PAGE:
“Two men who were convicted of gun charges after fleeing from police in Boston in February 2009 got a break today from the state’s highest court – because the gun they allegedly possessed illegally was made before 1900,” boston.com reports. “Ordering a new trial in the case, the Supreme Judicial Court said state gun licensing laws do not apply to guns manufactured before that year. ‘A person does not need a license to carry a firearm made before 1900,” the court said. The court noted that the Legislature had a valid purpose in making the exemption, ‘namely to allow individuals to carry antique firearms to Revolutionary War and Civil War reenactments.'” Someone needs to talk to the judge about historical timelines. Anyway, question . . .

How long before bank robbers dress up as Minutemen?

The defendants’ expert had testified, based on the serial number, that the Harrington & Richardson, .32-caliber five-shot revolver that police said was connected to the two men was made in 1896 and was a collectible.

Well if it wasn’t before it is now. One caveat:

In the future, the court said, if a defendant has evidence that the gun they were charged with possessing illegally was made before 1900, the defendant must tell prosecutors before trial. The burden then rests on prosecutors to prove the gun was made after 1899.

So I guess that means that possessing the gun may not be a crime but the criminal who uses it for criminal purposes is still committing a crime. Who knew?

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18 Responses to Tip for MA Felons: Use a Gun Made Before 1900

  1. I wonder if this extends to reproduction cap and ball revolvers since most reenactors carry reproductions.

    • Yes it does. It also applies to weapons for which ammunition is no longer commercially available.

      Somehow, I doubt thugs are going to be robbing banks with black powder revolvers any time soon. Or at least with a loaded one.

    • Of course you can. The gun is a sentient being, you didn’t rob the bank, your gun did. Clearly you are not responsible for robbing the bank, it was the gun’s fault. And since your gun is not illegal, no crime was committed. Enjoy your gun’s ill-gotten gains.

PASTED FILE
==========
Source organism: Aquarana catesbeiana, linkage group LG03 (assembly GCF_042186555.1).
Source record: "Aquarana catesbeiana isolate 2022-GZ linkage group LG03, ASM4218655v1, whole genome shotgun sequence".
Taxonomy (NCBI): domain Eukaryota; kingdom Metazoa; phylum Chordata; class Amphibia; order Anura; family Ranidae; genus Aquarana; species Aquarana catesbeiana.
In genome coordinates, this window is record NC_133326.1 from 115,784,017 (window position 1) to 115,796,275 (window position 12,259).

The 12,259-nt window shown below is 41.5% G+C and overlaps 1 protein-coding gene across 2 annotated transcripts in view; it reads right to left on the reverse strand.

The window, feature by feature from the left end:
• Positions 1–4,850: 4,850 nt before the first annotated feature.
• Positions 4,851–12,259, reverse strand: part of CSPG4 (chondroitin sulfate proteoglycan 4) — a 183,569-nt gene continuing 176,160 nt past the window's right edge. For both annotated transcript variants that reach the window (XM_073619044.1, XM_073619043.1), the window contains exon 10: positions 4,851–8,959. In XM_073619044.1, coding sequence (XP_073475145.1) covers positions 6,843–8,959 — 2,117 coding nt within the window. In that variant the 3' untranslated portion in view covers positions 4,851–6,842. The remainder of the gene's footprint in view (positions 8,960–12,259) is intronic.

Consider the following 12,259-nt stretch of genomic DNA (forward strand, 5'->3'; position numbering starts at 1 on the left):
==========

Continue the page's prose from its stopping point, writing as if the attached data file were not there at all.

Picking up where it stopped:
2. There is a famous story around South Florida of a guy who used his dad’s old gun to rob a bank. Even though he got about $300, the police confiscated the gun a few days later, and sold it at auction for $900.

    In short, he would have been $600 better off just selling the gun instead of using it. Special criminal award: The gun helped the police catch him. It was an old Hopkins Allen .38, and easy to identify from the video.

  3. “if a defendant has evidence that the gun they were charged with possessing illegally was made before 1900, the defendant must tell prosecutors before trial”

    Does anyone else think that looks like really really bad precedent? It is -I thought- a longstanding tenant of the justice system that the defendant doesn’t have to tell the prosecution anything. Last time I served on a jury, the prosecutor had to bring in an expert to testify that the gun was functional. The defendant didn’t have to claim that it wasn’t functional; the cops just had to prove that it fell into the category of firearms that can’t be carried without a license.

  4. “if a defendant has evidence that the gun they were charged with possessing illegally was made before 1900, the defendant must tell prosecutors before trial”

    Is the defense legally required to provide exculpatory evidence to the prosecution pre-trial?

    “The burden then rests on prosecutors to prove the gun was made after 1899.”

    Hasn’t the burden of proof always been on the prosecution?

  5. Okay, we see how criminals benefit from this, but what are the possible implications for otherwise law-abiding citizens who can’t (for whatever reason) get the proper licensing? Or does it become super secret double illegal then?

    • A gun made before 1900 isn’t a firearm within the meaning of MA’s firearm licensing scheme. The Federal law is different. To be a Federal antique and not a firearm, the pistol (i) would have to be made prior to 1899, and (ii) cannot use rimfire or centerfire ammo (unless that ammo is no longer available).

      So the revolver in this case is not a firearm but is a firearm. Got that?

      • Not quite. Under federal law it’s or, not and.

        Antique firearm includes (1) all guns manufactured in or before 1898 (ammo type not relevant),
        or
        (2) a replica of any firearm manufactured in or before 1898 that does not use rim-fire or center-fire ammo (unless that ammo is no longer available),
        or
        (3) certain black powder muzzle loading rifles, shotguns, or pistols (see the reg for exact requirements – 18 U.S.C., § 921(A)(16)).

        State laws vary as to what you can or can’t do with an antique firearm. Huge difference between California and Texas for example. But note this was a possession with no license case, not the use of in a crime case – an antique can still be deadly weapon.

        And the whole “tell the prosecutor” thing is a discovery requirement that varies by state. It doesn’t shift the burden of proof. Kinda like to have to give notice if you’re going to raise an insanity defense.

  6. “Is there no link to the original news story?”

    [url=http://www.boston.com/Boston/metrodesk/2012/04/supreme-judicial-court-license-needed-the-gun-was-made-before/jfTrX58cQiSBs3KrUkSz0H/index.html]Boston.com[/url]

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